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Zoey_ JD
Zoey_ JD, JustAnswer Criminal Law Mentor
Category: Criminal Law
Satisfied Customers: 26806
Experience:  Admitted to NYS Criminal defense bar in 1989. Extensive arraignment, hearing, trial experience.
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Possible Food Stamp Fraud Charge.

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This is in NYC. Our records are clean.

We were receiving food stamp for a year in 2011. The total amount received is about $3700. Of which, about $2500 might be overpayment, due to our failure to report a change in income. We honestly did not know the rule regarding change reporting since this is our first time getting FS. The Social Service found out about this only when we reported our income during the recertification interview. Our FS was immediately cancelled. Our case is pending calculation of actual overpayment for repayment.  

We did a little research and found that there are 3 things that can happen from here on:

Scenario A) The SS treats this as an “inadvertent household error” and demand restitution.

We are OK with this. We will gladly repay any amount we are not entitled to.

Scenario B) The SS brings an administrative hearing and charge us “intentional program violation IPV”.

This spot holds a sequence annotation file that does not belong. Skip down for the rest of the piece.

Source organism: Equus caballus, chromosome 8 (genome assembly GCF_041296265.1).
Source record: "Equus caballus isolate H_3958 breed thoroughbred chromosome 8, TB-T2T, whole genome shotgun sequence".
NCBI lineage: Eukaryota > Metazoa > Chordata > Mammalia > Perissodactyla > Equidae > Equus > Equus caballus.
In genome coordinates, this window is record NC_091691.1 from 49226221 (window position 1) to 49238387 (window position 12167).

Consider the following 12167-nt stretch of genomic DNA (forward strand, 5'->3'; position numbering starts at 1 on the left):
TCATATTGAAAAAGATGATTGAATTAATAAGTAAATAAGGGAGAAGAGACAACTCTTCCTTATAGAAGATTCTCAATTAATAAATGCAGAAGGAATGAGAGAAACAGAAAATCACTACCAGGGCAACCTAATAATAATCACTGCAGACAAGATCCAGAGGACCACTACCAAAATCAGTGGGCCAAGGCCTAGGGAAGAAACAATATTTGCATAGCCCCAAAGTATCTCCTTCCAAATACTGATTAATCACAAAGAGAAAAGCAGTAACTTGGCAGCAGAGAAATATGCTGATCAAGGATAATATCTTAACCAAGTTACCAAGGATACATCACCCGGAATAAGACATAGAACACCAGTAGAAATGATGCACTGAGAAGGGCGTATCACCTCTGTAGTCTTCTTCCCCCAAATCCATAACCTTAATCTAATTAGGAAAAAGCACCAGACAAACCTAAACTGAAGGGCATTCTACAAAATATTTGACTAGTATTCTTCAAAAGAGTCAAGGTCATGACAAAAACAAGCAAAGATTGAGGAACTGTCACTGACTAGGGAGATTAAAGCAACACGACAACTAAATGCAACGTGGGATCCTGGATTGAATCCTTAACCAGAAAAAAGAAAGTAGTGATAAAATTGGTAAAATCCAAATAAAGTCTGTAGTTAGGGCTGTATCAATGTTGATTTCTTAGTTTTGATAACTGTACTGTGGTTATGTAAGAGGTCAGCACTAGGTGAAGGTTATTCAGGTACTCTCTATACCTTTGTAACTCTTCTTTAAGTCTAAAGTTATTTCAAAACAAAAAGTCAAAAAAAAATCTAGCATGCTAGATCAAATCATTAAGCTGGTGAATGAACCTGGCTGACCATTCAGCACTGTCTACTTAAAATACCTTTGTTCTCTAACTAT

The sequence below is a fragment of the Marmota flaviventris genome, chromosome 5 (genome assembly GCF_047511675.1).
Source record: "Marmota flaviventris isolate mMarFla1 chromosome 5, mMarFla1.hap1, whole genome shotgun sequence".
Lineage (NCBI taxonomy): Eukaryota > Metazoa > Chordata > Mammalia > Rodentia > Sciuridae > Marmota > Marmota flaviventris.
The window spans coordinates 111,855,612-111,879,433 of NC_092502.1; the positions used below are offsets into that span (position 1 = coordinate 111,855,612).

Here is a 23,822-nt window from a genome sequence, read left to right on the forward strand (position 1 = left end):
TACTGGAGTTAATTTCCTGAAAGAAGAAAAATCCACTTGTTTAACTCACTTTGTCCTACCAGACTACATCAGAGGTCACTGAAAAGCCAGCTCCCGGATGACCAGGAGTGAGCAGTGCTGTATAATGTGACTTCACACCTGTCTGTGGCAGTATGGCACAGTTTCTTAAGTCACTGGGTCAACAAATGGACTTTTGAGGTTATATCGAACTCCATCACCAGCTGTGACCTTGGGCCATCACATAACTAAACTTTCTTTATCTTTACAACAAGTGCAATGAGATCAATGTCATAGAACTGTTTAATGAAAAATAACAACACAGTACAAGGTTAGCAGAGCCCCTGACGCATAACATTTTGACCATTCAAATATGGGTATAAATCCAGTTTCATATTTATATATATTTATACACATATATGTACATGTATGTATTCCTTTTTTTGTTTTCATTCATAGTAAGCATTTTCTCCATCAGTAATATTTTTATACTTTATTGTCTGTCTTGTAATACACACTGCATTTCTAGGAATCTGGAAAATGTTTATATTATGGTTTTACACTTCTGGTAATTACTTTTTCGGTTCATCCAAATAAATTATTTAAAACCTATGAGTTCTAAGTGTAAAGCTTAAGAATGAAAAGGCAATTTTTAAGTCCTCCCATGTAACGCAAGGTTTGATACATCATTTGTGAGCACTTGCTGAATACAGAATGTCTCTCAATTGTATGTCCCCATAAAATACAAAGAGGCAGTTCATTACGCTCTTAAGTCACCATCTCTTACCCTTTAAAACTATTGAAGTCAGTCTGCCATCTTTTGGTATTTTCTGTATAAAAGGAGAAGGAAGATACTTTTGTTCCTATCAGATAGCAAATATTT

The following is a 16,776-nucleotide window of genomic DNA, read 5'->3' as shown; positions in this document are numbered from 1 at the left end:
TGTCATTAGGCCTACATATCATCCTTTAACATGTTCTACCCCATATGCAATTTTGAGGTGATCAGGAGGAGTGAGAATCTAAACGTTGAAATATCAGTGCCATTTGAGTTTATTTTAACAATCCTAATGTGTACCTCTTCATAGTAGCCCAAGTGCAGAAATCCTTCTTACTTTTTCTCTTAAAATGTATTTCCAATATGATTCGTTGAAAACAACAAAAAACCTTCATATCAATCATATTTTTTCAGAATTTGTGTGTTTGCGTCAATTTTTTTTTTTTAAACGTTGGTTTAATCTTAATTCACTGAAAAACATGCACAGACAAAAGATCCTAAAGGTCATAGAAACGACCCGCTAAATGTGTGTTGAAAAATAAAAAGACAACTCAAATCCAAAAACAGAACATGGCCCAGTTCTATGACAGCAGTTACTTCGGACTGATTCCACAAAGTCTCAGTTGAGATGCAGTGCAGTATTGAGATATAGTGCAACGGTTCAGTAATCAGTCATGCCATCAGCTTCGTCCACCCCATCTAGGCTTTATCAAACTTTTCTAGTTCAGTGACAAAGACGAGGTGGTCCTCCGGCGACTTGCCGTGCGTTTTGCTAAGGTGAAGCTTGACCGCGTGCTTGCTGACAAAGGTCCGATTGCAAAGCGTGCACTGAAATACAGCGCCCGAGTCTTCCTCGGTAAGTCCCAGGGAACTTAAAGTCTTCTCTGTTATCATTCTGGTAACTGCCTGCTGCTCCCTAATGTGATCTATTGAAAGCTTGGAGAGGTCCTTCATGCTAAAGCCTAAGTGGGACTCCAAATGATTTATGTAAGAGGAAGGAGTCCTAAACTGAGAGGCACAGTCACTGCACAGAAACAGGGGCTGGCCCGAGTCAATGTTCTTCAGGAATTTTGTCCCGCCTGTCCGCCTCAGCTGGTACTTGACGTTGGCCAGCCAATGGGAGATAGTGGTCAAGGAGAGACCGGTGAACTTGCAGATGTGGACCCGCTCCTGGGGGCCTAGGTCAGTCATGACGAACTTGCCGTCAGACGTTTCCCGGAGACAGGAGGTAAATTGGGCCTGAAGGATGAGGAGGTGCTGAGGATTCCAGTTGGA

We are less OK with this, but we will not fight, since this is a civil case. We will not sign any guilty plea but will pay restitution.

Scenario C) The SS refers the case to DA for prosecution.

This will be devastating. Even though we most likely won’t get any jail time due to our clean record, this will definitely cause our job, and a felony record will have us end up back at the FS line again! We will hire lawyer and fight to the end.

Since the three scenarios are not mutually exclusive, we thought it is most logical to be prepare for the worst case, Scenario C). Please answer the following questions:

1)      The dominant question. How likely case like this get referred to the DA? And IF it is referred, how likely will the DA accept it? Please answer with experience/actual knowledge. Also consider the amount involved in the case and our clean record.